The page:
If you’re ready to take the leap from renting to buying, you might have questions about the cost of home ownership: Are there any extra monthly costs of owning a home besides a monthly loan payment? And other than bills, what else will you need to budget for as you prepare to buy a home?
We’ve compiled a checklist of typical home ownership costs. To prepare for the change from rental life to home ownership, check out the list below.
Property taxes throw some first-time homeowners for a loop. Be sure to find out your area’s property taxes in advance and add the cost to your estimated monthly payments.
You may find it easier to manage your payments if your property taxes are escrowed, which means that you pay a part of your annual property taxes each month to your mortgage lender. This would be in addition to your mortgage payment. Then when your taxes come due each year, your lender makes one lump sum payment for you. Some lenders may require this, whereas others may not offer the option. Check with your lender for details about what’s available to you.
As far as the amount, your property tax rate can vary widely by state and county. For example, residents in Forest County, PA, may pay an average of $800 in annual property taxes, while those in Chester County pay an average of over $4,000.
If you currently have renters' insurance, you might assume you’ll pay the same amount for insurance costs after you buy your own home. But, insuring a single-family home with homeowners' insurance typically costs more.
Different types of homes will have varying insurance needs. A condominium may be simpler to insure since you’re only protecting the inside of your unit, while insurance for a single-family home will cover your home and any land you own.
Additionally, if you’re not able to make a 20% down payment, you may be required to pay private mortgage insurance (PMI). This is insurance placed on your mortgage in case you ever default on payments. However, there are some lenders (like PSECU) that offer first-time homebuyer options that don’t require PMI.
Grass doesn’t cut itself. Unless services are covered by a homeowner's association (HOA) fee, once you’re a homeowner, you’ll have to decide what to do about your lawn. You can choose to hire someone to take care of your lawn, or you can do your own landscaping.
You can save money by maintaining your yard yourself, but you’ll need to buy some supplies. Tools like lawnmowers, weed and hedge trimmers, snow blowers or shovels, rakes, gloves, and other accessories will be essential.
Mice, termites, ants, bats – you’ll find plenty of animals that can’t wait to turn your house into their home, too. Opt for routine maintenance to keep your home pest-free, or you could find yourself with a much larger (and expensive) problem. Infestations are costly, and many companies offer affordable contracts and will work with you to develop treatment plans to protect your home against different kinds of pests.
In an apartment, your landlord was always there to take care of any dripping faucets, leaky roofs, or broken siding. Now, those responsibilities fall on your shoulders. You’ll need to take care of plumbing, electrical, roofing, and siding issues on your own or pay a professional to take care of them for you.
Also, your HVAC system is one of the most intricate and essential features of your home. Once you buy your own home, you’ll be responsible for keeping the system maintained. Over time, you’ll need to hire a professional for bigger repairs or replacements.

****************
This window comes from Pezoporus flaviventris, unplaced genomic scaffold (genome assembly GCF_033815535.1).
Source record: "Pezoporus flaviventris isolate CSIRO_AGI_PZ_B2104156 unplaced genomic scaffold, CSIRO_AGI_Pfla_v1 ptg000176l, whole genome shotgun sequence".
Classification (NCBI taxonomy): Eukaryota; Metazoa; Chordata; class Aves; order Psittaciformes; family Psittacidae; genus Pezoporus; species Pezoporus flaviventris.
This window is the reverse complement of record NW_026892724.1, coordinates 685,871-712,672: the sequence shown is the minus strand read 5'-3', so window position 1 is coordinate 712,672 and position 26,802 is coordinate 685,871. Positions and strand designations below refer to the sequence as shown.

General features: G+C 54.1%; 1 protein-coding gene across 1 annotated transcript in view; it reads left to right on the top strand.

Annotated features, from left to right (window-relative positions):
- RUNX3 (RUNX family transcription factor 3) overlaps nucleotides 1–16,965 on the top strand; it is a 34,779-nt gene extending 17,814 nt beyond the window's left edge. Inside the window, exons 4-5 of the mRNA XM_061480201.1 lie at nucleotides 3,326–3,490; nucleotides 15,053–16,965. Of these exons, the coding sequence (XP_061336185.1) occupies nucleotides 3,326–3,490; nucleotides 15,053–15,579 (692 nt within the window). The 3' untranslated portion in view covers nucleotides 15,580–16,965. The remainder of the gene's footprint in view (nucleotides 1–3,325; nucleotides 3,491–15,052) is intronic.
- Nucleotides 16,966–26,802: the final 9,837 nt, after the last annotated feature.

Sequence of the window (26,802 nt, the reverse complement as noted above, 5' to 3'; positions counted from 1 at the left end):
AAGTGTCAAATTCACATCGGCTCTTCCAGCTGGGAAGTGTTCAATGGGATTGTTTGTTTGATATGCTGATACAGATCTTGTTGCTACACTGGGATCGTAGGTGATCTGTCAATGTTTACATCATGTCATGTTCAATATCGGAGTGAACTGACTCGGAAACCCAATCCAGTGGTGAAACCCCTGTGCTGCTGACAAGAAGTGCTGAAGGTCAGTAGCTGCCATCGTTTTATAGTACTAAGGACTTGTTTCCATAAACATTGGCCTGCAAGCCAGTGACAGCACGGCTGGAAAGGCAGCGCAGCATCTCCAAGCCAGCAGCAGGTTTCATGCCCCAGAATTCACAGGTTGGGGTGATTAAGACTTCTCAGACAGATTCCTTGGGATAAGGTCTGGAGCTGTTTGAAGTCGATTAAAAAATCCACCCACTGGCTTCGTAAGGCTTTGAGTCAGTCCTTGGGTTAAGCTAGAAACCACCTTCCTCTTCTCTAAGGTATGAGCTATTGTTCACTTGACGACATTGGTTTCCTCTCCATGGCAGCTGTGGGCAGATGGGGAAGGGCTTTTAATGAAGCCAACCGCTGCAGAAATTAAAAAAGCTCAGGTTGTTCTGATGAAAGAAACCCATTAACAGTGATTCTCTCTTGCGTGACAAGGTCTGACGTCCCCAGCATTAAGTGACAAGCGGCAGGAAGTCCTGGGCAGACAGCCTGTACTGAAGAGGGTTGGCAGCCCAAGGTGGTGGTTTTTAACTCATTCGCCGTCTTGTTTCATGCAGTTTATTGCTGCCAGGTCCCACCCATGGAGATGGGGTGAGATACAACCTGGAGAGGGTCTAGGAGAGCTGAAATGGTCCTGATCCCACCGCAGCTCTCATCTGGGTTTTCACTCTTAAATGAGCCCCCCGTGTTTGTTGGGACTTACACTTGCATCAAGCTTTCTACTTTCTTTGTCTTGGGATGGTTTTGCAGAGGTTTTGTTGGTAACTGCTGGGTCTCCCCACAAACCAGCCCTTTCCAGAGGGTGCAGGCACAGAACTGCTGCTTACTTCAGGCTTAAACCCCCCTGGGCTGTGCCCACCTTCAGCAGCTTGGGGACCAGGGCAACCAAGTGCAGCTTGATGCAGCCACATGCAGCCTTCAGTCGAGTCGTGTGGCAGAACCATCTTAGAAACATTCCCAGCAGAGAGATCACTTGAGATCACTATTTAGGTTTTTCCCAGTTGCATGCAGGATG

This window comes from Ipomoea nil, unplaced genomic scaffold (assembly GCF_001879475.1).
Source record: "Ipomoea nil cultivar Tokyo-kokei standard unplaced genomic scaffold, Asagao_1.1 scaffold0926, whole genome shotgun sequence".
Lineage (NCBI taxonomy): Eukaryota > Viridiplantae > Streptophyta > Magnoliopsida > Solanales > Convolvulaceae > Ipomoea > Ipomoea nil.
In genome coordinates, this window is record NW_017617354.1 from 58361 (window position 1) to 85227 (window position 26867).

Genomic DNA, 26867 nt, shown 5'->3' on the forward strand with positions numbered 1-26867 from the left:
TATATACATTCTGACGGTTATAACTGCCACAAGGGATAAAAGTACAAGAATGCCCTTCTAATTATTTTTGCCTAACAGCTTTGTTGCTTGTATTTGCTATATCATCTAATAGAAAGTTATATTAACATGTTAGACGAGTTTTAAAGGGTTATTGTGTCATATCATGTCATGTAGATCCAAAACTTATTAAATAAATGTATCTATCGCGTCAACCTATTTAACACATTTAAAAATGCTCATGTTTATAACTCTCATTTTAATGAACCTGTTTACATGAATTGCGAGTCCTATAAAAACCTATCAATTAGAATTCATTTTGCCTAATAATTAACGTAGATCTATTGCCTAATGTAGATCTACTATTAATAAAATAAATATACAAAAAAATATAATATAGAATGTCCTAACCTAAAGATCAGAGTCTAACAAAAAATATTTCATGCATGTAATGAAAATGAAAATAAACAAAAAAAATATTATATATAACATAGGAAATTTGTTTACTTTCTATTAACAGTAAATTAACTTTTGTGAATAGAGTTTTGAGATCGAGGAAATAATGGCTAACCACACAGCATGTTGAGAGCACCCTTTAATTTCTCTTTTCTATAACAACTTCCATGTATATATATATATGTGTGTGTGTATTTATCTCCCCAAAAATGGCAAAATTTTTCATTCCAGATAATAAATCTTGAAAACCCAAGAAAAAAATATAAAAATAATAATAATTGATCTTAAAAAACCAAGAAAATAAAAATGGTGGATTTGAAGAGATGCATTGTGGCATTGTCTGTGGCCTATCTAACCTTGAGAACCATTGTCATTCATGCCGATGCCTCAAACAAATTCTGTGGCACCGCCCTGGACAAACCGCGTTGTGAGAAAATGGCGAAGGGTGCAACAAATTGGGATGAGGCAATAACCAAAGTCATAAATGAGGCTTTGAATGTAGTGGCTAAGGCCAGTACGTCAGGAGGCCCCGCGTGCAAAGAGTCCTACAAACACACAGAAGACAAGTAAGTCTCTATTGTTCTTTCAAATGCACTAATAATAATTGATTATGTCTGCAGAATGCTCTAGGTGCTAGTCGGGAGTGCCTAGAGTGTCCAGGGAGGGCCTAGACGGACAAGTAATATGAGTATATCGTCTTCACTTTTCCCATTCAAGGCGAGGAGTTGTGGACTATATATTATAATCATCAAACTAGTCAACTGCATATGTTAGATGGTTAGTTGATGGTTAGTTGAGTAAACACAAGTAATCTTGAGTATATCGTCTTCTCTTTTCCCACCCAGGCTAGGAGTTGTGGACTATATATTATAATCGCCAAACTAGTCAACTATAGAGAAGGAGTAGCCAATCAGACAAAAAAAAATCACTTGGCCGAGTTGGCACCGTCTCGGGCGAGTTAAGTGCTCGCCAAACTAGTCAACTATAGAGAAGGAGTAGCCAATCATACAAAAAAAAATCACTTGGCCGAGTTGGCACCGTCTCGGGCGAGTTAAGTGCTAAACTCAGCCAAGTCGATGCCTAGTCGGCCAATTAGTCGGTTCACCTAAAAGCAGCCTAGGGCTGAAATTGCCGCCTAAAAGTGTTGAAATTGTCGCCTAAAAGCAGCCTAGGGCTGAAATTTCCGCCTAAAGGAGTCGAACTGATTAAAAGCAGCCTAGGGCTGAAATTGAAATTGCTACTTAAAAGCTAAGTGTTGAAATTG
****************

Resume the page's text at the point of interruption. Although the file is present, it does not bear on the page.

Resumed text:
To manage the cost of both routine and emergency maintenance, plan to set aside money each month for a home maintenance fund you can use when needs arise.
Home Improvement & Furnishings
Unless you build a custom home, it’s likely there are things you’ll want to change or update once you move in. Perhaps it needs a fresh coat of paint or a bathroom remodel. Keep in mind the cost of labor, products, and any required permits to make changes to your home. If you’re moving from a one-bedroom apartment to a three-bedroom home, you’ll most likely want to buy more furniture and décor as well.
The good news is that none of these costs have to be upfront. You can build up savings over time for larger remodeling projects and extra home furnishings. It can be a good idea to move into a home as-is before buying furniture or making remodeling decisions. This will allow you to get acclimated to the home and determine what changes you'll need to make (if any!) to best meet your needs.
Apply for Your Mortgage
You may feel like owning your own home is a pipe dream, but don't fret: as long as you prepare in advance, owning your home is entirely feasible. Homeowners made up around 64.6% of all occupied houses in Pennsylvania from 2017 to 2021.
Now that you have a better understanding of the costs of home ownership, are you ready to start your journey toward owning your dream home? If so, we’re here to help. We offer an array of mortgage products to meet your needs, as well as support to answer any questions you might have about your mortgage options. Apply for your mortgage today, or contact us at 800.237.7328, extension 3878.
The content provided in this publication is for informational purposes only. Nothing stated is to be construed as financial or legal advice. Some products not offered by PSECU. PSECU does not endorse any third parties, including, but not limited to, referenced individuals, companies, organizations, products, blogs, or websites. PSECU does not warrant any advice provided by third parties. PSECU does not guarantee the accuracy or completeness of the information provided by third parties. PSECU recommends that you seek the advice of a qualified financial, tax, legal, or other professional if you have questions.